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Does Anyone Land their F or J with No Flaps?


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On 6/10/2021 at 2:11 PM, N201MKTurbo said:

So, how do you stall miss Piggy onto the runway without essentially doing what I said?

I don’t fly over the runway a foot above waiting for it to settle.  That’s what I TRY to do in the Mooney.  I have a couple of thousand landings in the 140.  I just drop it down and pull back when it feels right and it stalls onto the runway.  That is much of my problem landing the Mooney.  You can’t land a Mooney like that and old habits die hard.

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22 hours ago, kpaul said:

I have landed every airplane I have ever flown in every flap setting available.  You wouldn't want your first time landing 0 flap be during a flap malfunction.  The M20F is pretty docile to land in any flap position if you are on speed.  You may touch down faster but there is no reason to touch down farther down the runway then usual.  You just have to adjust your aim point to account for the additional speed and distance traveled during the round out and flare.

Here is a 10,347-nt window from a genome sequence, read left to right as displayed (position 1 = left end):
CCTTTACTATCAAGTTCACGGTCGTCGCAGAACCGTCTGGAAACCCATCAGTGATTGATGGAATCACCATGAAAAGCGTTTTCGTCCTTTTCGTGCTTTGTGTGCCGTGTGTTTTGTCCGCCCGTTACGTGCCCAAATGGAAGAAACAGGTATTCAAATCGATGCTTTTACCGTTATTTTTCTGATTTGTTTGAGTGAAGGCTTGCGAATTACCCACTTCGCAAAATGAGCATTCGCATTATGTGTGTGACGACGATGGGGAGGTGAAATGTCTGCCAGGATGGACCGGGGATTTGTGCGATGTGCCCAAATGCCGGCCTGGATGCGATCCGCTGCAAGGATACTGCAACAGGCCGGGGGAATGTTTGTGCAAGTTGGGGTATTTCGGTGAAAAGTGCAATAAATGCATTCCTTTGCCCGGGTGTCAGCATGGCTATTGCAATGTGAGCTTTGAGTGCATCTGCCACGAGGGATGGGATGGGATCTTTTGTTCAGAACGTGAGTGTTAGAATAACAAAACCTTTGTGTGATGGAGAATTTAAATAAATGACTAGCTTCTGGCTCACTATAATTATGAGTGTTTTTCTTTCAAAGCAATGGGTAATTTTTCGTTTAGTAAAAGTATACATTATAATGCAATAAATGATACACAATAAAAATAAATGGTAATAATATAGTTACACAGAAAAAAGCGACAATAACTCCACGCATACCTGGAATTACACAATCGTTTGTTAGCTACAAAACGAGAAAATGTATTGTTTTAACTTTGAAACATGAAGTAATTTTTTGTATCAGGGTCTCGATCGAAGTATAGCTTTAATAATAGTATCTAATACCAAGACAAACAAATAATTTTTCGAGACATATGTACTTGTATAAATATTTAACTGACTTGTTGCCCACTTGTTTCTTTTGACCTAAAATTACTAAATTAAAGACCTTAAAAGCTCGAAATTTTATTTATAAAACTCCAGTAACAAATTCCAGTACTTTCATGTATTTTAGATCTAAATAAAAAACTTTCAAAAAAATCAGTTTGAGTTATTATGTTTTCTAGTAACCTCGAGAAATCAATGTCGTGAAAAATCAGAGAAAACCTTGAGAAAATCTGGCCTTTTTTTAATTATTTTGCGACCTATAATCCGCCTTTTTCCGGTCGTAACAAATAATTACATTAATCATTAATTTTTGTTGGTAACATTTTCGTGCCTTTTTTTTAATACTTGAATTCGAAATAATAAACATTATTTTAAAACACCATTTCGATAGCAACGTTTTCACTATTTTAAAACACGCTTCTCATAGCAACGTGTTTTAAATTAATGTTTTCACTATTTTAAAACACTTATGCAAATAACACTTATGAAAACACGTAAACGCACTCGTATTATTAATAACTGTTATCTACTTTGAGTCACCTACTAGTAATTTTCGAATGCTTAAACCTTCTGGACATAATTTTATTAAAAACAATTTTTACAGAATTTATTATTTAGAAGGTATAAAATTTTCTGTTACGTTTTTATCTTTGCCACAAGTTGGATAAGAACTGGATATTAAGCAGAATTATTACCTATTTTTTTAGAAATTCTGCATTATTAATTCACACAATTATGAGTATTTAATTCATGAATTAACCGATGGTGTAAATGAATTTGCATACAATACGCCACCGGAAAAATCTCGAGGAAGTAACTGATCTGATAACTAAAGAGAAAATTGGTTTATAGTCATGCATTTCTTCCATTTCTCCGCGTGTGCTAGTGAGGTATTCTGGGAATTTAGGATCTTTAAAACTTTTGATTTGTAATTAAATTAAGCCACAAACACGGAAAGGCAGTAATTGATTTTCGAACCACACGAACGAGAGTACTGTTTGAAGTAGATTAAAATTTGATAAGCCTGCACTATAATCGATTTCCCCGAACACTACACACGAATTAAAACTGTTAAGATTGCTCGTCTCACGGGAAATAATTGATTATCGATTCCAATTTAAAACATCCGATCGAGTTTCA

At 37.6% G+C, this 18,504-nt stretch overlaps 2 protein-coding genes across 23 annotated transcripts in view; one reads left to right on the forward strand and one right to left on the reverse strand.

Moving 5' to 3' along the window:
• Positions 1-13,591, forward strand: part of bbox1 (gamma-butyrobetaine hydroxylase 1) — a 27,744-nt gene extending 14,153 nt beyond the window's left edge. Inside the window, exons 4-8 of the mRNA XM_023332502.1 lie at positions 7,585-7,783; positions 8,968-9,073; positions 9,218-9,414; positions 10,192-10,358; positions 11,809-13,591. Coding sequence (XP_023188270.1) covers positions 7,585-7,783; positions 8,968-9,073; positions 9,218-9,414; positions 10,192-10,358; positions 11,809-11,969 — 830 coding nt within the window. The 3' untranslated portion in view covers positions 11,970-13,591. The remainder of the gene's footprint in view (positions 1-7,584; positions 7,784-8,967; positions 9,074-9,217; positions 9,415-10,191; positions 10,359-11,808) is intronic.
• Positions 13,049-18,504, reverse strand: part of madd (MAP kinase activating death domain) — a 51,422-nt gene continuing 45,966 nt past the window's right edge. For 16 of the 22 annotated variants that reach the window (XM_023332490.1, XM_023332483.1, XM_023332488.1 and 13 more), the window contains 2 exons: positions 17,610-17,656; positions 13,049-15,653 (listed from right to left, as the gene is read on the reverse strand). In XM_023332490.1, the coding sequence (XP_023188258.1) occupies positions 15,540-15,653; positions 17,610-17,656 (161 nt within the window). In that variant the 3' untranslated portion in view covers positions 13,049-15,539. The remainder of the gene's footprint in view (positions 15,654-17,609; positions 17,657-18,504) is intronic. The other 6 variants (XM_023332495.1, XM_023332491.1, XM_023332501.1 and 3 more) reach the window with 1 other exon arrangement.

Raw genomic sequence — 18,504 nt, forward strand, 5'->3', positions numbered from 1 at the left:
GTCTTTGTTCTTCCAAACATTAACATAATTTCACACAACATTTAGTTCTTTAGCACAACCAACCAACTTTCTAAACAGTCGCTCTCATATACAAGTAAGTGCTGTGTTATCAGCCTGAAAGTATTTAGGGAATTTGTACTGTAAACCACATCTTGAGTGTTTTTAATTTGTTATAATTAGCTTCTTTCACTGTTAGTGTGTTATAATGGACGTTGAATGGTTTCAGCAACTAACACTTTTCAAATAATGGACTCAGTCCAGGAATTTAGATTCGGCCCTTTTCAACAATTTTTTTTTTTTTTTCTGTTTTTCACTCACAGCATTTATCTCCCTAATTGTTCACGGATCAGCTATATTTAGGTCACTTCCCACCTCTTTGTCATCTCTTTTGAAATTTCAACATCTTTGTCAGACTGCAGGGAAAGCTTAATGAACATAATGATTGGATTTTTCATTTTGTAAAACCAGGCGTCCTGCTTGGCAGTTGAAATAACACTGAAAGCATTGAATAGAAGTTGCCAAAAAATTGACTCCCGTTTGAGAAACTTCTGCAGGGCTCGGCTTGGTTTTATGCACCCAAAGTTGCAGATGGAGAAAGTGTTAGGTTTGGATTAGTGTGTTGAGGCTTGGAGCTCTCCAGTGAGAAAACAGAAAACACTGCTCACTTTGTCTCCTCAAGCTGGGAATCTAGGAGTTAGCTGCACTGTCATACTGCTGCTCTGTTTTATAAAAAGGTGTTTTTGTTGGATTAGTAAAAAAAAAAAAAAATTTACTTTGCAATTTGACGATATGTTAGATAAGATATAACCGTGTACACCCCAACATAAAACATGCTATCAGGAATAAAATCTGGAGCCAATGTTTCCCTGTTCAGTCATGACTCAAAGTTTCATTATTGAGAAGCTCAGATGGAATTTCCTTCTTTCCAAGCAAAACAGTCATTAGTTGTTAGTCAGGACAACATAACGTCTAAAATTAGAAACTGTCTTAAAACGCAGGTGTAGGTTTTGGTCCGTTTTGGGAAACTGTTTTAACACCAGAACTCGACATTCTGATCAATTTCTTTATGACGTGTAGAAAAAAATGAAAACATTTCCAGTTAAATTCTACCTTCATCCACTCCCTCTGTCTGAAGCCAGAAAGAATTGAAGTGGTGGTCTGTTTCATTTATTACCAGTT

I never understand statements like "you will have additional speed" "you may touch down faster"   If you ski uphill your speed will approach zero and then go negative.   If you have additional speed then that is something that the pilot have not effectively managed based on current conditions with the tools available to manage it.  There are lots of things that can be done to remove excess speed.  pull up a bit.  put the gear out.  flaps.   less throttle earlier.  a little s turn.  slip.

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On 6/13/2021 at 1:11 PM, Yetti said:

I never understand statements like "you will have additional speed" "you may touch down faster"   If you ski uphill your speed will approach zero and then go negative.   If you have additional speed then that is something that the pilot have not effectively managed based on current conditions with the tools available to manage it.  There are lots of things that can be done to remove excess speed.  pull up a bit.  put the gear out.  flaps.   less throttle earlier.  a little s turn.  slip.